• Transition: altering your sex or gender is not a one-step process. It can involve your own personal journey of understanding your experience, coming out to those around you, taking legal steps, changing your name, presenting yourself differently through clothes or a haircut, for example, or undergoing medical procedures, such as surgeries or hormone therapy. Everyone's experience of transition is different, and not everyone will take the same steps
  • Cisgender: someone who is not transgender
  • Genderfluid: when someone doesn't identify as having a fixed gender, their gender identity fluctuates
  • Genderqueer: describes a spectrum of gender identities that are not exclusively masculine or feminine‍, i.e. they exist outside of the binary
  • Non-binary: see above. Some people who identify as non-binary also identify as being trans, as they identify with a different gender than that which they were assigned at birth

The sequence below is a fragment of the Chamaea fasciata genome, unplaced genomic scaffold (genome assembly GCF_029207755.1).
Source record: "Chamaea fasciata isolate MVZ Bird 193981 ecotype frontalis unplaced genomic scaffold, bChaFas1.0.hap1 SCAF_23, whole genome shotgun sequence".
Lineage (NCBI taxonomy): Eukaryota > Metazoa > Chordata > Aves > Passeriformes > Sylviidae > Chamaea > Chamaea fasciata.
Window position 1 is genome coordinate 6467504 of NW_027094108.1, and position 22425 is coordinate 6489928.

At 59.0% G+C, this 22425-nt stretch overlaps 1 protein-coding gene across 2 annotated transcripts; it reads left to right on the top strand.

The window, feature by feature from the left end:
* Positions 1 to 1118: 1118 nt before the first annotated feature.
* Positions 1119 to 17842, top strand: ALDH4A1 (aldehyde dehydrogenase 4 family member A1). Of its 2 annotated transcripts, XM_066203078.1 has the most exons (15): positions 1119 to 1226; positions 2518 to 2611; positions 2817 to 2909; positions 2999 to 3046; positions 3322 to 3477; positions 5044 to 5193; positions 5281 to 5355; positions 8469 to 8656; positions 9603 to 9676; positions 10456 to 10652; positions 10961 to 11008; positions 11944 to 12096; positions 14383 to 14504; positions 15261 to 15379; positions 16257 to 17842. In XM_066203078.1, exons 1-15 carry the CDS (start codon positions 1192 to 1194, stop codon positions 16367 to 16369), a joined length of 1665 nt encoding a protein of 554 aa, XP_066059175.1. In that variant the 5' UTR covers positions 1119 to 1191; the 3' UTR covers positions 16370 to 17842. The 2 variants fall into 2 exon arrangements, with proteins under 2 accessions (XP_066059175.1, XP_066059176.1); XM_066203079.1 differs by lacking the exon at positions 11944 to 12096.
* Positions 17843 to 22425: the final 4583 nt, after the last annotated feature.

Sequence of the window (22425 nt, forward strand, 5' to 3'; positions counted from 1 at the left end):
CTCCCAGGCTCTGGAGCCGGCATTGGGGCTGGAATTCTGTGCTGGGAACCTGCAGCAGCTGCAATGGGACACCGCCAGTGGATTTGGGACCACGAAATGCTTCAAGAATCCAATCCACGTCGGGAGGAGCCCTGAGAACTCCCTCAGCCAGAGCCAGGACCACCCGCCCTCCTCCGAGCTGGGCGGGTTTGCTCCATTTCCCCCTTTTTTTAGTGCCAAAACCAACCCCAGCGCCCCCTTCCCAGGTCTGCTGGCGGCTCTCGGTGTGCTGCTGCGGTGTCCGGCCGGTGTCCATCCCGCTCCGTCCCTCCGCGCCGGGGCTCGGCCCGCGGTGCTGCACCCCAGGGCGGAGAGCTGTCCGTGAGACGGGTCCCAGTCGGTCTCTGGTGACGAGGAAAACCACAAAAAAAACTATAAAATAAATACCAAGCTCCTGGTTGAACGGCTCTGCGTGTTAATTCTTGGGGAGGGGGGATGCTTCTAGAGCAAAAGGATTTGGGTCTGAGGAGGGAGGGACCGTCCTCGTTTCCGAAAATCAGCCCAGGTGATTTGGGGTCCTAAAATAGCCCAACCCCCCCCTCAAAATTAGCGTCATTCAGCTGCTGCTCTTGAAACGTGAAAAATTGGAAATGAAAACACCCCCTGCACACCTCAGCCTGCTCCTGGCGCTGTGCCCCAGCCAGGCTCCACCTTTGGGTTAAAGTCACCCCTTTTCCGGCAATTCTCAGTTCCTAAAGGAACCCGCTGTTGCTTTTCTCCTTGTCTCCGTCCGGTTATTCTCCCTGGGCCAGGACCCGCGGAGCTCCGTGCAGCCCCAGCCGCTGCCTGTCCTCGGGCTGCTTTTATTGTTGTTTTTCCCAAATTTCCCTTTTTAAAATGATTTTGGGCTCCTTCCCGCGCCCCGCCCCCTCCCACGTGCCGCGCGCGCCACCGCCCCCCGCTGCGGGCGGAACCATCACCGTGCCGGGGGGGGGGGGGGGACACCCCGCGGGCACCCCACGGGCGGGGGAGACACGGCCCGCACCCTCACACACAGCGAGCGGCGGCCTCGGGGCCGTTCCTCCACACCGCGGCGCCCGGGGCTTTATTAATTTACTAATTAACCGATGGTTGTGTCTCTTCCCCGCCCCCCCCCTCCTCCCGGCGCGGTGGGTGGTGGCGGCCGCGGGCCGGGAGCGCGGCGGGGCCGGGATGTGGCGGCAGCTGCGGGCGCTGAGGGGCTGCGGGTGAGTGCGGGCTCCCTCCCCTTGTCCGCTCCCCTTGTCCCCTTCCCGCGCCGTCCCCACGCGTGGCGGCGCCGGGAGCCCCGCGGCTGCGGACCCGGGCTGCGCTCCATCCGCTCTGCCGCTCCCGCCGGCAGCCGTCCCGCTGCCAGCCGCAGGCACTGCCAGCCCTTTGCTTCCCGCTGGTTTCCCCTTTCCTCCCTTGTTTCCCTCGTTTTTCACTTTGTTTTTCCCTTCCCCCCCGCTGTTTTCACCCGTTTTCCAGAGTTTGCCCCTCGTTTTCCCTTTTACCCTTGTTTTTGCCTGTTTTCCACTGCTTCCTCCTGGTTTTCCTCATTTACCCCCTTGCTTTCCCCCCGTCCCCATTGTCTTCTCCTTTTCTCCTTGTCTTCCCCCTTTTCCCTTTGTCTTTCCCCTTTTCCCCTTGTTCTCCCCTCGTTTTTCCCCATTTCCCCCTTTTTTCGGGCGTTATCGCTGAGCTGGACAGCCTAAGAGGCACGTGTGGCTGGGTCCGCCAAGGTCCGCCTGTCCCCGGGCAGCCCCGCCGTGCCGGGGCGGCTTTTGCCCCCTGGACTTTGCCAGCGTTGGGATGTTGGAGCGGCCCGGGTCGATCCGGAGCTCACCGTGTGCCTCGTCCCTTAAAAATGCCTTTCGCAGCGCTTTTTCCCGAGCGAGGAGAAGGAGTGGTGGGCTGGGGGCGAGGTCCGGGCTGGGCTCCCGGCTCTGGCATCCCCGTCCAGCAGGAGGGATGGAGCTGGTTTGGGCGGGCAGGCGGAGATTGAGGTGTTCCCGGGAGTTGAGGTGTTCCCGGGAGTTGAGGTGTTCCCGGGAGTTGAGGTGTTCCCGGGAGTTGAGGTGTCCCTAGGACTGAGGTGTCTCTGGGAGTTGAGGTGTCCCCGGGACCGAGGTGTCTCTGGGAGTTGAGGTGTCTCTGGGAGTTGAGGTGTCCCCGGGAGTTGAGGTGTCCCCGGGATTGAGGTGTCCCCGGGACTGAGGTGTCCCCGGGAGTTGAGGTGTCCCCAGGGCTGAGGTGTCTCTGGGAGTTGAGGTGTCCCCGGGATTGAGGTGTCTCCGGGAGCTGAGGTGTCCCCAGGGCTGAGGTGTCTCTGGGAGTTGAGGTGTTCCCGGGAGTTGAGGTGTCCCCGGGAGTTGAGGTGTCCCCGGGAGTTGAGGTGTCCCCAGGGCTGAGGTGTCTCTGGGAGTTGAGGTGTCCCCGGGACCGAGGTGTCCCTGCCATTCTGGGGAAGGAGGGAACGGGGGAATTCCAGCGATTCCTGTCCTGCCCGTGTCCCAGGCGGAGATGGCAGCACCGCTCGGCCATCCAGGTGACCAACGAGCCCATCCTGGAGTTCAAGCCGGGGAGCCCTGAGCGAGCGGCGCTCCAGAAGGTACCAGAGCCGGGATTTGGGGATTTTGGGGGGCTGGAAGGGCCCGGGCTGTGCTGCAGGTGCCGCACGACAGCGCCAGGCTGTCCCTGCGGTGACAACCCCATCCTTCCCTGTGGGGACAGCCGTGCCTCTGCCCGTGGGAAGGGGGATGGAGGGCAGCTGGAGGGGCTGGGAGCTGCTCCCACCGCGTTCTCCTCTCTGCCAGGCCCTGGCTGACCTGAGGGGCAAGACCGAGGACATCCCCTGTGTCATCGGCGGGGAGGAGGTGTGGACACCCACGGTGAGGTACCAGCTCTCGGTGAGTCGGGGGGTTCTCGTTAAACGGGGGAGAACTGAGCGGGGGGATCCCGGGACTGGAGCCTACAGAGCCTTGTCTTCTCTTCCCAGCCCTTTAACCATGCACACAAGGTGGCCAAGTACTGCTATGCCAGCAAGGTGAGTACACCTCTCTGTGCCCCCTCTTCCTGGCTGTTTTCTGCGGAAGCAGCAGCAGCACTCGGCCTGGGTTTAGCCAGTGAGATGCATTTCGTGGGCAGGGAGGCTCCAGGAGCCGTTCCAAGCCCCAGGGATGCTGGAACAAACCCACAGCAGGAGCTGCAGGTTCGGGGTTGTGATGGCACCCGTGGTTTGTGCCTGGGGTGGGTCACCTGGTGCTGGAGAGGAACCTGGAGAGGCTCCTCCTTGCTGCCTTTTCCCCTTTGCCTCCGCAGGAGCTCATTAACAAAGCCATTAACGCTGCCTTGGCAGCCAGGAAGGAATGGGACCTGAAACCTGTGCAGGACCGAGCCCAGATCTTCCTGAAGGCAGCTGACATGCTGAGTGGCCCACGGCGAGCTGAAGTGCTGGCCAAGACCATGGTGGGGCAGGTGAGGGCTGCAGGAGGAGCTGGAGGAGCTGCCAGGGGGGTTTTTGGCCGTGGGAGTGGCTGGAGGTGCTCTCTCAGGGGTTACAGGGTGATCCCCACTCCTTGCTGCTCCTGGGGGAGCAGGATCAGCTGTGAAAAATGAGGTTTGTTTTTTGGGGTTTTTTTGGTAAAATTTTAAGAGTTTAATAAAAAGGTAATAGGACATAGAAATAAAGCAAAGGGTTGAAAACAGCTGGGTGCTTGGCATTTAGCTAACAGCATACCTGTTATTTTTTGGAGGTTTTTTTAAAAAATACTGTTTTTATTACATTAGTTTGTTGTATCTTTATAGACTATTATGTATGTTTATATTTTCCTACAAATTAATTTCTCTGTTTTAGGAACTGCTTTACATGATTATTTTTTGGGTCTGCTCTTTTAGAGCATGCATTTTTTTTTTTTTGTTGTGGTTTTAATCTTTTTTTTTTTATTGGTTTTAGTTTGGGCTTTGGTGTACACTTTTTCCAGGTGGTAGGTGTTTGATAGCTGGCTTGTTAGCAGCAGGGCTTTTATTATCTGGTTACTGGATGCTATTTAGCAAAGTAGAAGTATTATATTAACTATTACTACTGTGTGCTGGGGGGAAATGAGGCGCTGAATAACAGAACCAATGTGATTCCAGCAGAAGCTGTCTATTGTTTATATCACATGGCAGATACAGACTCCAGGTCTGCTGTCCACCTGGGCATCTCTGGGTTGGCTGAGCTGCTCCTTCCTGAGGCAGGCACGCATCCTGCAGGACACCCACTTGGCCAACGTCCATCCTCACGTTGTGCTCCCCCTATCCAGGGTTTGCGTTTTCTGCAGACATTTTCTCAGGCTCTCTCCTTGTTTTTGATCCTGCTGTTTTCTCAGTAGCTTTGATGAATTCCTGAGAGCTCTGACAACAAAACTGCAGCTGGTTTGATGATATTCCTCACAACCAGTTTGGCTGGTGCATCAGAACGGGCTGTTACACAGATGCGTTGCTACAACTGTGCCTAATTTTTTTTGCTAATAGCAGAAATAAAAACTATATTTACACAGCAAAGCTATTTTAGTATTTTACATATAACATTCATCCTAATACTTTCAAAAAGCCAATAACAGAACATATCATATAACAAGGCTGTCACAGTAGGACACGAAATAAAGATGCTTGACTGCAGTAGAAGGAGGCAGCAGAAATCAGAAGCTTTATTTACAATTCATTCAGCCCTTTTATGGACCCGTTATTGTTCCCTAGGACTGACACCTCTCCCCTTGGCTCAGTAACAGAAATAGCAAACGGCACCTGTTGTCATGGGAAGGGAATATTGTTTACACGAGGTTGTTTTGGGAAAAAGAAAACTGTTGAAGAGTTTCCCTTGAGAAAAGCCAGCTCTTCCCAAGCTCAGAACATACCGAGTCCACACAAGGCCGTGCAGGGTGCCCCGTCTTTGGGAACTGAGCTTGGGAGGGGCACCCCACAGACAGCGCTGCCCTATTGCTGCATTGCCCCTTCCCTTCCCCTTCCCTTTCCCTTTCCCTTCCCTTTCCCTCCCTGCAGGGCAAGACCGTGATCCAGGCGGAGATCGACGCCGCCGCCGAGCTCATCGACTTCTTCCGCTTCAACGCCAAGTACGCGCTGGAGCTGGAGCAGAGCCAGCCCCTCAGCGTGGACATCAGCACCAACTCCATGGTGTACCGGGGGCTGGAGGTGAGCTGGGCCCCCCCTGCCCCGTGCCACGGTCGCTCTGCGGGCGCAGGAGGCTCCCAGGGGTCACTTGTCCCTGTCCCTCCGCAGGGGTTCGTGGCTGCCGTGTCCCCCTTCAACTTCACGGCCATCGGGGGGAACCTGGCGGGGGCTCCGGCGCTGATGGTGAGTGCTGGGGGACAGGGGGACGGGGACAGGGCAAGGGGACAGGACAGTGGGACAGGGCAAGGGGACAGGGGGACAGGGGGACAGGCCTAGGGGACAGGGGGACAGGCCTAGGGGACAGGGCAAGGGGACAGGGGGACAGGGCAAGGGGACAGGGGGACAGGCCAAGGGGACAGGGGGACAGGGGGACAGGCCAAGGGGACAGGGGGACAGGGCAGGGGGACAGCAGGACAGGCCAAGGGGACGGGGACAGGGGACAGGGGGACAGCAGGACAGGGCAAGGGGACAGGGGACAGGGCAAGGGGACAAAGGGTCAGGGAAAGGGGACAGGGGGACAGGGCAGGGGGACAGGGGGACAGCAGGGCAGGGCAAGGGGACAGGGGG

• Transphobia: encompasses a range of negative feelings, attitudes, and actions against trans people, or transness in general
  • AFAB and AMAB: assigned female at birth, and assigned male at birth
  • TERF: trans exclusionary radical feminist, usually used to describe a feminist who excludes the rights of trans women from their advocacy of women's rights
  • Pronouns: in relation to gender, pronouns refer to the words you use to describe someone's gender in place of their name. These include, she/her, he/him, and they/them. Some people prefer to use other pronouns, so it's a good idea to ask someone what their preferred pronouns are. If you use the wrong pronouns accidentally, quickly apologise and correct yourself, it's worse to make it a big deal